Using MRI to detect stroke after cardiac surgery
Stroke and brain damage can occur as a result of coronary artery bypass grafting, a procedure commonly performed worldwide. Dr. Megan C. Leary and Dr. Louis R. Caplan of Beth Israel Deaconess Medical Center in Boston have reviewed the efficacy of MRI for detecting stroke immediately after this operation. They state that neuroimaging is necessary both for confirming diagnosis and for distinguishing ischemic stroke from hemorrhagic stroke.
They note that, although for years noncontrast CT has been the standard procedure for initial evaluation of stroke, more information is provided by multimodal MRI using diffusion- and perfusion-weighted imaging and gradient-recalled echo. They imply that CT likely is preferred because it is perceived as a more rapid imaging method; however, abbreviated multimodal MRI protocols for stroke can be performed in less than five minutes, and a comprehensive protocol can take only 10 to 15 minutes.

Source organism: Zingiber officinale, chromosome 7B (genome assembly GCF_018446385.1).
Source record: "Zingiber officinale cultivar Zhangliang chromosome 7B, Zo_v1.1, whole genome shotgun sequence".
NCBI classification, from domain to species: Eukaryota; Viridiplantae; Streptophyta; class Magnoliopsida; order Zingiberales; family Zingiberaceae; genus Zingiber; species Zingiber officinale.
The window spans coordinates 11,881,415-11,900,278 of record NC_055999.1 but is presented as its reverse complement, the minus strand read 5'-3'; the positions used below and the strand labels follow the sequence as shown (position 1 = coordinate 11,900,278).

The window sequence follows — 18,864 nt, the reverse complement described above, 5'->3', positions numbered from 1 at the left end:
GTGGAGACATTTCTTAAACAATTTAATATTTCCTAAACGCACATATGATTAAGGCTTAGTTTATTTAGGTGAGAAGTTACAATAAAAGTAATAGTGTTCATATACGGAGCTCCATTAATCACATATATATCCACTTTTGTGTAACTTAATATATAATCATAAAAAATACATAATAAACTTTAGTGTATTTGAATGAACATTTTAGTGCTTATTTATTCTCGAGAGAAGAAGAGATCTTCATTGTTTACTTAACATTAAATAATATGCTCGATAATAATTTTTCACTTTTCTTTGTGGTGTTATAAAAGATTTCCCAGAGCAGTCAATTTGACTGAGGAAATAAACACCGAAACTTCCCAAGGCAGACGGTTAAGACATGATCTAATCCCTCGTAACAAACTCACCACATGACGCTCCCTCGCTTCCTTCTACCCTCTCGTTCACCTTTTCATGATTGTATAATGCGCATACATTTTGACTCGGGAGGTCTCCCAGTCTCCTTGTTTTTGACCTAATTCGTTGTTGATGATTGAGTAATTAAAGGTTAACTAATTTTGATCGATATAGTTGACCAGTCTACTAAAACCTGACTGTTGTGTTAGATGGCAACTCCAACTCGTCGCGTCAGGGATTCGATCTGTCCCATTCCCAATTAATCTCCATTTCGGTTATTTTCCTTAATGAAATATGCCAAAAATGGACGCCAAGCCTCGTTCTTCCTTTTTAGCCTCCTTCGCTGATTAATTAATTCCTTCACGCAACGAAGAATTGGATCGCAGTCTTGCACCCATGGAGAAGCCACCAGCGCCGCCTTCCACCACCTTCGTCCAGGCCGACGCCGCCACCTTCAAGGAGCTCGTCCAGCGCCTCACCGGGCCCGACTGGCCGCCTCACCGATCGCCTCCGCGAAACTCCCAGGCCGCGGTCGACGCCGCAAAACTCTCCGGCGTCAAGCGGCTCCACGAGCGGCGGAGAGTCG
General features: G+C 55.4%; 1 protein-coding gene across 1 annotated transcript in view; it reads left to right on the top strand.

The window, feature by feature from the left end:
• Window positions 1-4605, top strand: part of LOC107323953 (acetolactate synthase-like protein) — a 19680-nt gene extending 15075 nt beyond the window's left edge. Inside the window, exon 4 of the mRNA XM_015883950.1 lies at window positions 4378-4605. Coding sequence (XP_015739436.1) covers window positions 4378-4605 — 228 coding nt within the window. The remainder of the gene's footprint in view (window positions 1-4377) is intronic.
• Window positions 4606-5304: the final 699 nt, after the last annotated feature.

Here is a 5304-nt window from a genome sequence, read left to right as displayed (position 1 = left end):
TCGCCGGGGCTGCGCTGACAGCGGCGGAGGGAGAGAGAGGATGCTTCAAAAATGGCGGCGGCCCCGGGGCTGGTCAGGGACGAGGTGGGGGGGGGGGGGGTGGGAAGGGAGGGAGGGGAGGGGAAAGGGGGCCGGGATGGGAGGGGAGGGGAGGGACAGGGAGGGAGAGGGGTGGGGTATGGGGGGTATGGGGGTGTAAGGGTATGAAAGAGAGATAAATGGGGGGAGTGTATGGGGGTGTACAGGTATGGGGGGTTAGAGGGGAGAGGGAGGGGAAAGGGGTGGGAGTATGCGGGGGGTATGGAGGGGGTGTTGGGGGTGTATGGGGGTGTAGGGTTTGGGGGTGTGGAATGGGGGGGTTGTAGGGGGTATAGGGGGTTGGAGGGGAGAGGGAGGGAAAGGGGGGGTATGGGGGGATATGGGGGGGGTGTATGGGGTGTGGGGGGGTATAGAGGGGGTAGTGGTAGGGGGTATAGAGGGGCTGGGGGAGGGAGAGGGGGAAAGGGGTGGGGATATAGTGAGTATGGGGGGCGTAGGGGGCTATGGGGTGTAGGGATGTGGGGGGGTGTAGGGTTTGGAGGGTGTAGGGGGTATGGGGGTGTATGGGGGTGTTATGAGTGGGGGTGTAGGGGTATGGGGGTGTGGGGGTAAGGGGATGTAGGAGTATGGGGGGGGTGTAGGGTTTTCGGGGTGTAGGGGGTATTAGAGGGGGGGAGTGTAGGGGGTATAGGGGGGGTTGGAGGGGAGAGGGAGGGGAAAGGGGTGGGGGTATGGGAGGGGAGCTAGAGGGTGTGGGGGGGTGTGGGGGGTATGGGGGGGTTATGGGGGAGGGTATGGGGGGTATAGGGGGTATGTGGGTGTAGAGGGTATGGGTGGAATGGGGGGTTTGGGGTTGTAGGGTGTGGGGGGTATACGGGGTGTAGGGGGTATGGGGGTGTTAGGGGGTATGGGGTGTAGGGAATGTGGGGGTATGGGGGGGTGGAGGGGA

Because MRI involves magnetic fields, patients with metal medical devices have not been considered good candidates for the procedure. Interestingly, the reviewers note that a current European clinical trial is re-evaluating whether patients with pacemakers can undergo MRI.
The authors cite numerous studies demonstrating the effectiveness of diffusion-weighted MRI for detecting stroke immediately after cardiac surgery. They state that the technique yields the most reliable estimate of the area of the tissue most damaged by stroke, or the ischemic core, and that it can identify damaged tissue that might be missed by other imaging methods. Importantly, they report that it provides a clear prognosis and that it could be useful for evaluating neuroprotective agents.
The authors note that perfusion-weighted MRI also can detect ischemia reliably; however, it needs further evaluation to determine its effectiveness for detecting ischemia after cardiac surgery in particular. Gradient-recalled echo is useful for identifying intracerebral hemorrhage and microscopic bleeding, they said.
The reviewers concluded that multimodal MRI is crucial for evaluating stroke directly after cardiac surgery. (Nature Clinical Practice Cardiovascular Medicine, July 2007, pp. 379-388.)
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